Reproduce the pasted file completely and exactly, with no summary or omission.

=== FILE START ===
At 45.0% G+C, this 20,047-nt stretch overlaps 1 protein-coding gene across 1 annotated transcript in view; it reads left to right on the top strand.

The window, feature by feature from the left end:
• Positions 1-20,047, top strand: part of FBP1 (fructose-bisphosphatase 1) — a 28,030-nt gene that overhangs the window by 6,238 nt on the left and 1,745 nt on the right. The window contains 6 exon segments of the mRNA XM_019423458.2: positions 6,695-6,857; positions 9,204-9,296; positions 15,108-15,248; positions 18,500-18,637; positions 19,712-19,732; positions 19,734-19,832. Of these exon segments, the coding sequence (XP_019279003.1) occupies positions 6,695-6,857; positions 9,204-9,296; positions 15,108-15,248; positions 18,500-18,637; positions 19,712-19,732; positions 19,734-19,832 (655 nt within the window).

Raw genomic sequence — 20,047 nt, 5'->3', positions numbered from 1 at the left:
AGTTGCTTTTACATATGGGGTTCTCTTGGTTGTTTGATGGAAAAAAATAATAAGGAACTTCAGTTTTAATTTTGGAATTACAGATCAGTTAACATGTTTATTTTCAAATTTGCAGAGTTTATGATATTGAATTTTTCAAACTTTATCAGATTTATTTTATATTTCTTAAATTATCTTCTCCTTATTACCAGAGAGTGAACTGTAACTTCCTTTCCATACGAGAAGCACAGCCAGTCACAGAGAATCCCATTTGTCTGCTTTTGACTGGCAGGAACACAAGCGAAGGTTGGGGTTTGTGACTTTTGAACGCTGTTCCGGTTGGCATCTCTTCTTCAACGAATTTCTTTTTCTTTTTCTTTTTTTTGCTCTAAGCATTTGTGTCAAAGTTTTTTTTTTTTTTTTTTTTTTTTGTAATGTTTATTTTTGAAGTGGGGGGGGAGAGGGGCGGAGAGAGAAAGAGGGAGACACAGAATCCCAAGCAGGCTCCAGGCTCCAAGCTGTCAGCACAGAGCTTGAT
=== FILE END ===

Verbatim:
At 45.0% G+C, this 20,047-nt stretch overlaps 1 protein-coding gene across 1 annotated transcript in view; it reads left to right on the top strand.

The window, feature by feature from the left end:
• Positions 1-20,047, top strand: part of FBP1 (fructose-bisphosphatase 1) — a 28,030-nt gene that overhangs the window by 6,238 nt on the left and 1,745 nt on the right. The window contains 6 exon segments of the mRNA XM_019423458.2: positions 6,695-6,857; positions 9,204-9,296; positions 15,108-15,248; positions 18,500-18,637; positions 19,712-19,732; positions 19,734-19,832. Of these exon segments, the coding sequence (XP_019279003.1) occupies positions 6,695-6,857; positions 9,204-9,296; positions 15,108-15,248; positions 18,500-18,637; positions 19,712-19,732; positions 19,734-19,832 (655 nt within the window).

Raw genomic sequence — 20,047 nt, 5'->3', positions numbered from 1 at the left:
AGTTGCTTTTACATATGGGGTTCTCTTGGTTGTTTGATGGAAAAAAATAATAAGGAACTTCAGTTTTAATTTTGGAATTACAGATCAGTTAACATGTTTATTTTCAAATTTGCAGAGTTTATGATATTGAATTTTTCAAACTTTATCAGATTTATTTTATATTTCTTAAATTATCTTCTCCTTATTACCAGAGAGTGAACTGTAACTTCCTTTCCATACGAGAAGCACAGCCAGTCACAGAGAATCCCATTTGTCTGCTTTTGACTGGCAGGAACACAAGCGAAGGTTGGGGTTTGTGACTTTTGAACGCTGTTCCGGTTGGCATCTCTTCTTCAACGAATTTCTTTTTCTTTTTCTTTTTTTTGCTCTAAGCATTTGTGTCAAAGTTTTTTTTTTTTTTTTTTTTTTTTGTAATGTTTATTTTTGAAGTGGGGGGGGAGAGGGGCGGAGAGAGAAAGAGGGAGACACAGAATCCCAAGCAGGCTCCAGGCTCCAAGCTGTCAGCACAGAGCTTGAT